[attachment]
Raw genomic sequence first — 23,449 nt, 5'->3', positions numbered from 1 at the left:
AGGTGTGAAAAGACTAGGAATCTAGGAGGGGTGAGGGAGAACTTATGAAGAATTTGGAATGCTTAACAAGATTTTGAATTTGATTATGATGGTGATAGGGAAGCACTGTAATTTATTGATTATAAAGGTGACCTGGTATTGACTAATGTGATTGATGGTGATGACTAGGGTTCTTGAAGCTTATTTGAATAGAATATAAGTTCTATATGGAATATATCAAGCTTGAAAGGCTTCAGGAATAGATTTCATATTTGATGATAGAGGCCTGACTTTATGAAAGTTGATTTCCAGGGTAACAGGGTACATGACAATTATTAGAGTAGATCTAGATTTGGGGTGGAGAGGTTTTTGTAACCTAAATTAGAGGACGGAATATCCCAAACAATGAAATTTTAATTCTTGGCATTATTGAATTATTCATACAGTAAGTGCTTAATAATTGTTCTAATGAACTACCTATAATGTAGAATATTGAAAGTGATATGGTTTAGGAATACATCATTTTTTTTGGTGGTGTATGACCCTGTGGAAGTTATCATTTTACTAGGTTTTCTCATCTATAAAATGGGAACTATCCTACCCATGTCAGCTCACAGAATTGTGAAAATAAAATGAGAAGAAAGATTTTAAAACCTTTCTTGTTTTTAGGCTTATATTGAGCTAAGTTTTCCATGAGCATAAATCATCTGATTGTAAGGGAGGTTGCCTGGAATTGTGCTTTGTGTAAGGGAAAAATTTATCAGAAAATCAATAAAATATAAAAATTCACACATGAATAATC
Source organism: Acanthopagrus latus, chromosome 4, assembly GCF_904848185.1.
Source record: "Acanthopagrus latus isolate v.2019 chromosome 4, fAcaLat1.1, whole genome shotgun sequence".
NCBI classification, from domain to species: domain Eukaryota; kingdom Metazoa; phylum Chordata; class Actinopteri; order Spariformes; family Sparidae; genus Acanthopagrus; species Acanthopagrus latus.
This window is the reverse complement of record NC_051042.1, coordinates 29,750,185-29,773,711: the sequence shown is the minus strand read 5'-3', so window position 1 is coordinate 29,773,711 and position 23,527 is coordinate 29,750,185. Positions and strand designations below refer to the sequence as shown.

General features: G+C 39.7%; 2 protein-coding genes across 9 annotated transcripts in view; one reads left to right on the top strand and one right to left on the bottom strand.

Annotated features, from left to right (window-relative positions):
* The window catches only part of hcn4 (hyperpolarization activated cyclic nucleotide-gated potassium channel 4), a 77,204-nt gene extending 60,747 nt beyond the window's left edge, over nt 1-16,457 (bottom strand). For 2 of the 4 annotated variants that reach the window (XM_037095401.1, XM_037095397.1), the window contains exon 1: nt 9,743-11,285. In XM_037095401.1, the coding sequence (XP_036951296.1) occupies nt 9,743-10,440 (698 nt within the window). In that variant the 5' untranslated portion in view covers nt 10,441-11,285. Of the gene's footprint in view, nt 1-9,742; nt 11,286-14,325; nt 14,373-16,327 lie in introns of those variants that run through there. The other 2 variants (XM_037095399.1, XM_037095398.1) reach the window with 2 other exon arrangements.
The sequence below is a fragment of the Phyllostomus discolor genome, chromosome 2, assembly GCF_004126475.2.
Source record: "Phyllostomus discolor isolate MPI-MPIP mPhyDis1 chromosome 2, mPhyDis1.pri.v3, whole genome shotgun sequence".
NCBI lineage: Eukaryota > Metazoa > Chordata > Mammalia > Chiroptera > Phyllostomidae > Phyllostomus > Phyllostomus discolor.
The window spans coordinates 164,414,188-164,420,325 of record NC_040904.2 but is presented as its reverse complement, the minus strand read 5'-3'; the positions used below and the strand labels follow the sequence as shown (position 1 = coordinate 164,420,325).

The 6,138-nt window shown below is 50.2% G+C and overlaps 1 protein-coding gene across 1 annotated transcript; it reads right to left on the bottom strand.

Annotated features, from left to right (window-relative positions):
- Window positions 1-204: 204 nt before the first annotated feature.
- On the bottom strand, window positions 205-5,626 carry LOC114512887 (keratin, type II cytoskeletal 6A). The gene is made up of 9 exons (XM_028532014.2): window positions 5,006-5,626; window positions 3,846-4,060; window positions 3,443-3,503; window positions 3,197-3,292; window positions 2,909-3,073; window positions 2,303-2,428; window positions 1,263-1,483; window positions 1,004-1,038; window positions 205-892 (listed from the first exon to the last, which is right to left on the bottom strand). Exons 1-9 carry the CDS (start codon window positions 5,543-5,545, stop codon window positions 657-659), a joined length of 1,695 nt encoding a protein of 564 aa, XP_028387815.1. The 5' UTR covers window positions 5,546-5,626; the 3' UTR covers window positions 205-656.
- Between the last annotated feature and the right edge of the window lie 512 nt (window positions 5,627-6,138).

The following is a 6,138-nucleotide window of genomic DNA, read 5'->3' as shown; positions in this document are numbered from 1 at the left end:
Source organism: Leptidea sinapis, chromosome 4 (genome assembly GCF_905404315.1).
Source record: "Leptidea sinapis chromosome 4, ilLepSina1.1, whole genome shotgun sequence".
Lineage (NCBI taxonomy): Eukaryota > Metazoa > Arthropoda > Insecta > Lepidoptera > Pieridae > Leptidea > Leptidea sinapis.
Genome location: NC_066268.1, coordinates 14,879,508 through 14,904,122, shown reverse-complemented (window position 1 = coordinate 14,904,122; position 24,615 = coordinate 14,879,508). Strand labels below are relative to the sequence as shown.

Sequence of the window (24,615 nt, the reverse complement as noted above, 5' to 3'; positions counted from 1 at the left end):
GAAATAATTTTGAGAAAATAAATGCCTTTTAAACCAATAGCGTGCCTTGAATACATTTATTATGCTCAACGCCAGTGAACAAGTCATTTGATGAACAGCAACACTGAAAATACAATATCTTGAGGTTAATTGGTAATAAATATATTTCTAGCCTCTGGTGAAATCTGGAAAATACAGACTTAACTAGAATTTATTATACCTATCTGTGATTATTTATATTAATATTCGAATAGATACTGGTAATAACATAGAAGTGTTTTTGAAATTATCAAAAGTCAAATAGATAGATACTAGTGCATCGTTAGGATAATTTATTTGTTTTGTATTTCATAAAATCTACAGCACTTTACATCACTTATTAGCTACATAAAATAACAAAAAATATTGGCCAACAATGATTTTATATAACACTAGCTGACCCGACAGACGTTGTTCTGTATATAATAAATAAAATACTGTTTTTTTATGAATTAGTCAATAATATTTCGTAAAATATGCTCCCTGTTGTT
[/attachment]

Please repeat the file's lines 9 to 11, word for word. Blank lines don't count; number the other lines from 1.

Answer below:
* The window catches only part of hcn4 (hyperpolarization activated cyclic nucleotide-gated potassium channel 4), a 77,204-nt gene extending 60,747 nt beyond the window's left edge, over nt 1-16,457 (bottom strand). For 2 of the 4 annotated variants that reach the window (XM_037095401.1, XM_037095397.1), the window contains exon 1: nt 9,743-11,285. In XM_037095401.1, the coding sequence (XP_036951296.1) occupies nt 9,743-10,440 (698 nt within the window). In that variant the 5' untranslated portion in view covers nt 10,441-11,285. Of the gene's footprint in view, nt 1-9,742; nt 11,286-14,325; nt 14,373-16,327 lie in introns of those variants that run through there. The other 2 variants (XM_037095399.1, XM_037095398.1) reach the window with 2 other exon arrangements.
The sequence below is a fragment of the Phyllostomus discolor genome, chromosome 2, assembly GCF_004126475.2.
Source record: "Phyllostomus discolor isolate MPI-MPIP mPhyDis1 chromosome 2, mPhyDis1.pri.v3, whole genome shotgun sequence".